Listening leads to personal development
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The latest buzz is that L&D has a new lease of life in companies that are looking to the future. I've read this across several articles from universities in the USA to apprentice training in the UK. So, what are some of the insights and is your organisation one of them or are you a tail-end Charly?
What sort of things are those that are moving forward saying? Have you listened to them?
From an L&D unit: "We have engaged our top leaders in learning environments to aligned learners with our business and growth strategy. The leaders were rejuvenated and renewed the vigour of our L&D professionals involved. We all grew. We found a new purpose that made our efforts worthwhile and infused us and the leaders with energy."
As learning and development professionals, we invest more time worrying about the learning of others than our own capacity-building. But sometimes when we invest in ourselves, there is a large payoff. A Human Resources Director took a course in Modern Organisation Development.
Sometimes the best way to make a journey is not to go alone.
The concentrated OD coursework gave her current knowledge and expert approaches that really helped her offer value in a developing learners capacity. Development of others is one of our L&D duties. The OD work added to her professional toolkit in a significant way.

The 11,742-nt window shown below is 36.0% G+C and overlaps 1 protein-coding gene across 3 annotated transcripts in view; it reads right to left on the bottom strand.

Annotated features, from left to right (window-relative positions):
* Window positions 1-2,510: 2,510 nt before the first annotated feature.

Listening is one of the most powerful sources of renewal. To revitalise ourselves, we must find a way to listen more directly to the needs of our constituents, such as employees, leaders, our board of directors or customers.
When we ask new questions, we are on the verge of discovery. Now ask three questions that would expand your knowledge or your thinking. Listening includes email, phone calls, texting, formal meetings, etc.
You will hear things you were not aware of before, be refreshed through listening, and in these conversations, you will find common threads that provide new avenues for your thinking and your ability to aid others.
Tanya says, ‘When I go out and meet with groups in the community to talk about personal development and career development, it renews and refreshes me. Meeting people who are engaged in continued personal growth is inspiring. Their questions always challenge me and encourage me, even as I try to challenge and encourage them.
What I give to the community through public speaking, I receive back tenfold.”
Professional renewal, like hiking, can work well with a buddy. Sometimes the best way to make a journey is not to go alone. Whether our revitalisation and renewal lead toward a new role, or growth, we may need sounding boards and professional guides with whom to process the experience.
Seeking the help of a wise mentor, a partner, a champion or a sponsor will help make this period of intentional growth more reflective and more productive.
Are you listening?
About the author
Barry Johnson BA, CMCIPD, MCMI, is a non-executive director at Learning Partners Ltd.
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